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Ian Foulkes
60 articles

Weathering, the Belgian Leopard Conversion Continues

May 30, 2019 · in Armor · · 9 · 2.5K
This article is part of a series:
  1. 1/35th Leopard Line Up
  2. Leopard 1A5 Bundeswehr
  3. Weathering, the Belgian Leopard Conversion Continues
  4. Leopard AS1 Aus Cam Update
  5. Leopard AS 1 Olive Drab Lusterless Update
  6. Dutch Leopard 1
  7. Australian Leopard AS1 Dozer
  8. Danish Leopard 1A5DK
  9. Takom 1/35 Canadian C2 Leopard Mexas
  10. Australian Trials Leopard Tank
  11. Australian Leopard AS1 with drivers and engine compartments.
  12. Leopard AS1 Engine, Engine Bay and Drivers Compartment Latest Progress
  13. Unfinished Business – Finishing Off the Belgian Leopard
  14. Trying New Techniques On Tamiya Leopard A3/A4
  15. Revell Leopard 1 A1A4 Weathering And Camnet
  16. Leopard 1 A1A1 With Peddinghaus Turret
  17. 1/35 Camouflage Nets
  18. Camnet Construction continued...
  19. Schutzenpanzer Marder 1
  20. Meng C2 Mexas with Dozer Progress
  21. Meng Leopard C2 more progress

Well, I'm now getting on to my favourite stage of the build, the ! There are still details to add, such as the tubular "thingies" that go on the bottom of the side skirts (can someone please tell me what they are and/or what they do!) as some of these items are very delicate and I wanted to add them last because of how clumsy I am. I'm sure we've all been there... The set is from and very nice it is too. The base kit is the new mould . I've heard the casting detail being criticised for being too prominent, but after the painting phase I think it looks very good indeed. One man's meat etc.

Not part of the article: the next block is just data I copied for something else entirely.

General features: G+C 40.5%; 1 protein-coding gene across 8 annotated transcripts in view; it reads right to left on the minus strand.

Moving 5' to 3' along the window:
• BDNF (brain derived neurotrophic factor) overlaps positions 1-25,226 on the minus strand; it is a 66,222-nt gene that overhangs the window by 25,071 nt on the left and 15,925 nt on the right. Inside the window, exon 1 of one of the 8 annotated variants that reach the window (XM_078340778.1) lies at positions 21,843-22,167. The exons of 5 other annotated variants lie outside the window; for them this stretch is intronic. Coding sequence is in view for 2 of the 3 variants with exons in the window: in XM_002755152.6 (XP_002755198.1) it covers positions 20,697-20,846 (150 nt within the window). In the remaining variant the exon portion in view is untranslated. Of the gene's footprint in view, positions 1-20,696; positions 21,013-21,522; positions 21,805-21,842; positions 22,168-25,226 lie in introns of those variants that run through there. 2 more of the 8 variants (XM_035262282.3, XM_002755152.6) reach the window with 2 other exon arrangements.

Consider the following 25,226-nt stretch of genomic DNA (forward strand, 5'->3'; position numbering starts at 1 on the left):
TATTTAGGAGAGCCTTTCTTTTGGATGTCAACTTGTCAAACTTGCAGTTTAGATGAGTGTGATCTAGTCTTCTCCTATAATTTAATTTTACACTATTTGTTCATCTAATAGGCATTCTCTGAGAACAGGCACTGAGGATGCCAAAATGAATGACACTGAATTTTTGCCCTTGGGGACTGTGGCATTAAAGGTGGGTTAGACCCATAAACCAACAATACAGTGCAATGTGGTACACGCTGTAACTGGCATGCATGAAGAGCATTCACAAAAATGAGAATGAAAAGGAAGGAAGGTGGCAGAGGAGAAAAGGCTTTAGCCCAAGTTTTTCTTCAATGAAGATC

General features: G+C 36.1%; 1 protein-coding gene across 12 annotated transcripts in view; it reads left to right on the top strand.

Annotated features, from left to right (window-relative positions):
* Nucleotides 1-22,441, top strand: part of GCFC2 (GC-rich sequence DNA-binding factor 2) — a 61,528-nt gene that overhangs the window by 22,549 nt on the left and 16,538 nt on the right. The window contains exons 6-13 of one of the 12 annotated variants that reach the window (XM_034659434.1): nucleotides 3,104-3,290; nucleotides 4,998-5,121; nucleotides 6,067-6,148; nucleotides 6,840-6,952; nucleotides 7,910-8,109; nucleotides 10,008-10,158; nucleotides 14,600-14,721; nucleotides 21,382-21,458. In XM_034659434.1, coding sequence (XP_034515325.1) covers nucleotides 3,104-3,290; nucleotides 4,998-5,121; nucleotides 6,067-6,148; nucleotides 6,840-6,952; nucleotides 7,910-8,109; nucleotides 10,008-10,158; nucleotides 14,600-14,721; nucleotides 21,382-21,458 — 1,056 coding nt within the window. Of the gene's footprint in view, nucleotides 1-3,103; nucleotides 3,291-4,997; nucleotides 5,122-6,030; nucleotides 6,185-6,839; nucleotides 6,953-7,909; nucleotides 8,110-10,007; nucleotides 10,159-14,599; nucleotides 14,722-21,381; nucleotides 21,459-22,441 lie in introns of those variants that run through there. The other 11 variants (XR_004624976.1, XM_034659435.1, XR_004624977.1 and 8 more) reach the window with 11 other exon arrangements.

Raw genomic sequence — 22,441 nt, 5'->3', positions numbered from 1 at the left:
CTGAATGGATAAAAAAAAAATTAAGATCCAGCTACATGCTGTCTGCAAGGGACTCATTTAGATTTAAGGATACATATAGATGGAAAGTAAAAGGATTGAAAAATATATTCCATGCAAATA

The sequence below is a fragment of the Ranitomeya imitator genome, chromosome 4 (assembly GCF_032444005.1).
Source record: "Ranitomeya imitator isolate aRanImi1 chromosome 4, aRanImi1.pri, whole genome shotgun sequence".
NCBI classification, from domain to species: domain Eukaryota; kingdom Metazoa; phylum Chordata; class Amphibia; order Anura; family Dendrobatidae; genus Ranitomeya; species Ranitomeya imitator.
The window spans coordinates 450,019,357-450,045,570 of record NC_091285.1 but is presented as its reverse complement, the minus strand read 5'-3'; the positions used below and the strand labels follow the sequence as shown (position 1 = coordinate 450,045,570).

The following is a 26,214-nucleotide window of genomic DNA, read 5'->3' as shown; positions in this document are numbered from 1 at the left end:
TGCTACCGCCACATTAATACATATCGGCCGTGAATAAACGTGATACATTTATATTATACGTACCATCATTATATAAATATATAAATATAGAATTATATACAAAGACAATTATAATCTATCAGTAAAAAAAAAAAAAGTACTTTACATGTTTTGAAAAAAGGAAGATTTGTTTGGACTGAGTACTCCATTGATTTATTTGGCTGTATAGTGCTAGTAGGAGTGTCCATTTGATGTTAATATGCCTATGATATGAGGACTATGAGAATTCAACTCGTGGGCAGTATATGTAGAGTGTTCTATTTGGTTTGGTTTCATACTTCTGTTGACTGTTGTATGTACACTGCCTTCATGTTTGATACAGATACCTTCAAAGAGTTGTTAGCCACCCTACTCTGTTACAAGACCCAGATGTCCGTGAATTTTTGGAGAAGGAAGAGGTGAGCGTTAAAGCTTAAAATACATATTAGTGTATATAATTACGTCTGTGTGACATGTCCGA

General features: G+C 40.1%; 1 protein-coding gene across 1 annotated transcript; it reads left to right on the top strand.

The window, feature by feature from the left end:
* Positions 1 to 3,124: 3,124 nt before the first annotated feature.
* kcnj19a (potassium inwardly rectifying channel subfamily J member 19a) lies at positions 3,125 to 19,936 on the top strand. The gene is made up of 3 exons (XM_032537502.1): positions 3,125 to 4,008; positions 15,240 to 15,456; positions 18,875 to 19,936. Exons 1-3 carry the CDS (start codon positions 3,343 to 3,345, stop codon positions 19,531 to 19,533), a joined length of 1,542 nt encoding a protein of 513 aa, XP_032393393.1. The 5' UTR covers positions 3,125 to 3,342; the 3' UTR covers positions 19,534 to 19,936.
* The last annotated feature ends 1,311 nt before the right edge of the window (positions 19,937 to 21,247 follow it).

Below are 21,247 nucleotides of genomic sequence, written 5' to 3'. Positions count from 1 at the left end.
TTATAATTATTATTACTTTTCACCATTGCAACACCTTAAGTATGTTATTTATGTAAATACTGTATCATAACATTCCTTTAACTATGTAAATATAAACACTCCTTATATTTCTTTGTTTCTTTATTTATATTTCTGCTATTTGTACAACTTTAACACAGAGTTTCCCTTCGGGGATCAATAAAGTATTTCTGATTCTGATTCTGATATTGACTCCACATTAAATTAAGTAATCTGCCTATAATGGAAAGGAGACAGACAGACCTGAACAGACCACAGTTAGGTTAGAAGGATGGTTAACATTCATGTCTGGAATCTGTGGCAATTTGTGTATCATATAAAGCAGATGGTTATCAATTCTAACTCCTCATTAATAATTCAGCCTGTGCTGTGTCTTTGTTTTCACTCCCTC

The reason that I used the Revell kit and not the recommended was based around cost, but also the work that would need to be done to the turret remove the A5 locating points. Using the Revell kit did mean I had to adapt, improvise and over-come in some areas, but the work involved was very minor. If you can manage the conversion itself, the necessary work will be no problem at all...

Reader reactions:
4  Awesome

8 additional images. Click to enlarge.

9 responses

  1. This is looking great ! What exactly are the “tubular thingies” you mentioned that go at the bottom of the skirts ? Can you add a picture of exactly what you are talking about ?

    I might be able to help explain what it is if you can.


  2. Thanks Louis. Here's some images of actual Belgian Leopards. The "tubular thingies" are the items on the bottom of the side skirts and are aligned with the 1st/2nd and 3rd/4th road wheels. Are they "stirrups" to help the crew mount the tank?

    5 attached images. Click to enlarge.

    • Yes Ian, that's what they look like to me too. On our M-1's we had a small cable that was connected to the first side skirt. You can see it in these next two pictures. That's what we used it for to as a crew entry access aid. Occasionally we stepped on the cable and then climbed up on the tank.

      2 attached images. Click to enlarge.

  3. I used the cable "stirrup" to get on my M1s almost every time. Like Louis stated, that's likely what those 2 "thingies" on the Leo are.

    Great looking "Leo", Ian!

  4. Honored to see a Belgian AFV here. Sadly, the Belgian army no longer has MBTs but your modeling crafts did the good times revive shortly Ian! Liked!

    • Thank you Michel. I think that getting rid of MBT's might prove to be a big mistake, the Canadians did the same for a while and then after an ambush in Afghanistan realised that they needed the extra firepower of the MBT, so have reintroduced them...

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